What is battle-mode
Battle: 1250-1300; Middle English bataile < Old French < Vulgar Latin *battālia for Late Latin battuālia (neuter plural) gladiatorial exercises, equivalent to battu (ere) to strike + -ālia, neuter plural of -ālis.
Battle-mode is a state of mind whereby a freelancer undertakes gladiatorial exercises.
You might recognize this mode. When you’ve got a tight deadline on a nightmarish project, you might shift into battle-mode in order to finish your project on time. In general, battle-mode happens when you really need to fight through something.
Sometimes, there’s no other option than to fight through a problem, but other times we could solve the problem instead of fighting through it. I think we go through cycles of battling and big picture solutions, which is probably why vacations are crucial to performance.
Freelancers in particular have this problem
There are many benefits to being a freelancer. Everyone knows somebody who’s tearing it up on their freelancer lifestyle.
Yet, freelancers often have the battle-mode problem, because as a freelancer, you’re responsible for a whole lot of things: your computer, your budget, your house, your office, your chair, your desk, your health—in fact, you’re responsible for everything in your life, personally and professionally, plus your actual work.
As you work toward solving issues one by one, sometimes you can get into battle-mode and then forget that there was a solution to your problem in the first place. Freelancers can sometimes get stuck in battle-mode for several years, whether it’s an inadequately furnished home office, issues with late payments and rates, or stuff to do with the computer.
In fact, right now I’m sitting with awful posture on a kitchen chair, and I’m thinking back one year when I was sitting on this same chair thinking, “I’ll buy a fancy office chair this summer.” A few international trips and big expenses later and I still don’t have my new fancy chair. But why am I sitting on a kitchen chair? Because I’ve been in battle-mode.
Big battles and little battles
Freelancers can get into some huge battles. At the end of the day, the complete tilt toward self-reliance combined with the lack of guarantees and being the last one on the food chain (when the customer gets squeezed, who will they pay first?) makes many freelancers vulnerable to perfect storm scenarios.
If you have some financial difficulties, get paid late, lose a customer, incur some medical bills, etc. all at the same time, you could end up in serious battle-mode that goes beyond the office chair.
Regardless of the size of you battle, the solution is almost always to create some distance between yourself and the problem. Meditation is becoming a very popular thing to do, and I’ve noticed that freelance people in particular recognize the benefits.
Fixing vs. fighting
When you are in battle-mode, you can do very well at individual tasks, so it’s not a total failure. However, you can also lose track of the big picture and fail to make choices that would help you.
Case in point: I had been in battle-mode with my email client (Thunderbird) for months. It was working slowly and crashing. When I entered into my email, it was like I was a pirate raiding an 17th century clipper. “I’m going in! Aaaarrrrrgggghhhhhh!” And I would slay 10 second email loading times, crashes, and the archive button not working, all sorts of foes. My prize? Sending and receiving emails.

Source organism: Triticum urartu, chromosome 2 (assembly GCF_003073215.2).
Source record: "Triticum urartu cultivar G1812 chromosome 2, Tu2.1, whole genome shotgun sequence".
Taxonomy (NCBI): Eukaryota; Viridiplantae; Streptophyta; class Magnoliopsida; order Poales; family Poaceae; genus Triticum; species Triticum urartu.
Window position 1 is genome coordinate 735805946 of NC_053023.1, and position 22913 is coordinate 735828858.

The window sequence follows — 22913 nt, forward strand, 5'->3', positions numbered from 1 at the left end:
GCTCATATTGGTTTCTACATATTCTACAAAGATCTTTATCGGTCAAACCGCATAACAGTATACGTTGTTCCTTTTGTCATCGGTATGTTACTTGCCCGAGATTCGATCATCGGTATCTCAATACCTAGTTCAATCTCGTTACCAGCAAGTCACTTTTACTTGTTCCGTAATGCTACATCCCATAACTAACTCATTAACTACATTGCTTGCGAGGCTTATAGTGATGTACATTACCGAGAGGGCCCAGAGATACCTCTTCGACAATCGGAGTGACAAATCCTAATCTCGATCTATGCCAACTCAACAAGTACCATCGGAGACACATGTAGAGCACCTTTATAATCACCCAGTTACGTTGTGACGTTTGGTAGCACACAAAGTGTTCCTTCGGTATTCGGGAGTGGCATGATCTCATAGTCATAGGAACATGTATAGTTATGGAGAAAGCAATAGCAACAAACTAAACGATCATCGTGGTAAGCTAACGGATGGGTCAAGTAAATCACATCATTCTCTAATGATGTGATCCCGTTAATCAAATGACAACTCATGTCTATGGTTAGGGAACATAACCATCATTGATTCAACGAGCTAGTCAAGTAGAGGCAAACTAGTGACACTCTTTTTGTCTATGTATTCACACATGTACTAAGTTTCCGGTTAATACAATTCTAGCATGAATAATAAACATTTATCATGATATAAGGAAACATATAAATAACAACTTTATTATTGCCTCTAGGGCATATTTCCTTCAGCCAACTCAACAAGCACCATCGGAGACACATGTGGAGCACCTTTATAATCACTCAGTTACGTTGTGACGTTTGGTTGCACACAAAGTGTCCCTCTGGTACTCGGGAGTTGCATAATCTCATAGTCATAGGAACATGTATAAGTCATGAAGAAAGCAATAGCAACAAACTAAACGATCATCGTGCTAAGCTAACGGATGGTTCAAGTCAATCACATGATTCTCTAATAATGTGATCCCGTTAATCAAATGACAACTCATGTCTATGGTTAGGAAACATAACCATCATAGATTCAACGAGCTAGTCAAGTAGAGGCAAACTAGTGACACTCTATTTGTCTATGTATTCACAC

Why didn’t I fix it sooner? Because my customers were calling, the easy solutions didn’t work, so after fifteen minutes of “fixing,” I would inevitably go back to “work.”
So yesterday I fixed my email client, finally. It only took 4 hours, but now that my email is working, I realize just how bad my email client was! Why didn’t I fix it sooner? Because I was fighting! I would’ve been so much happier if I had fixed it months ago.
The solution: You deserve it.
Your customers are calling… But take adequate time to fix your problems anyway.
Ask yourself, What am I battling right now? When am I fighting and not fixing?
For freelance translators, aside from personal/business matters, this often means fighting with tools that you use and the types of jobs that you take. If your software setup is slowing you down considerably, maybe it’s time for a change. As with my email software, these are often the hardest to fix, not because they’re literally hard to fix, but because it feels like you’ve already invested so much in a way of doing things that it would simply be too hard to change. With many problems/solutions, what we often don’t realize is just how good things can be after fixing the problem.
Another good idea is to look at intermediate steps, rather than waiting for big solutions. If you’re saving money to get a new office chair, maybe you can go get an old one somewhere in the meantime.
Tackle those fixes as if they were little investments that will pay you back over time. I think you’ll be glad that you did!
Who wrote this guest post?
Robert Rogge (Thank you, Robert! You rock!)
Robert is CEO of Zingword, launching soon… A place where translators get great jobs and businesses can find them easily. Launching a startup is not easy, so he’s been trying to stay healthy and take care of himself while also building Zing.
Robert digs literature, cooking, travel, music, running, swimming, and basketball, and is hosting a podcast for translators, Translator City Radio, which recently added a cha-ching sound effect to the mix. Lately, he’s been listening to Vaporwave.
Kick Chess Piece Standing photo used under Creative Commons (CC0) License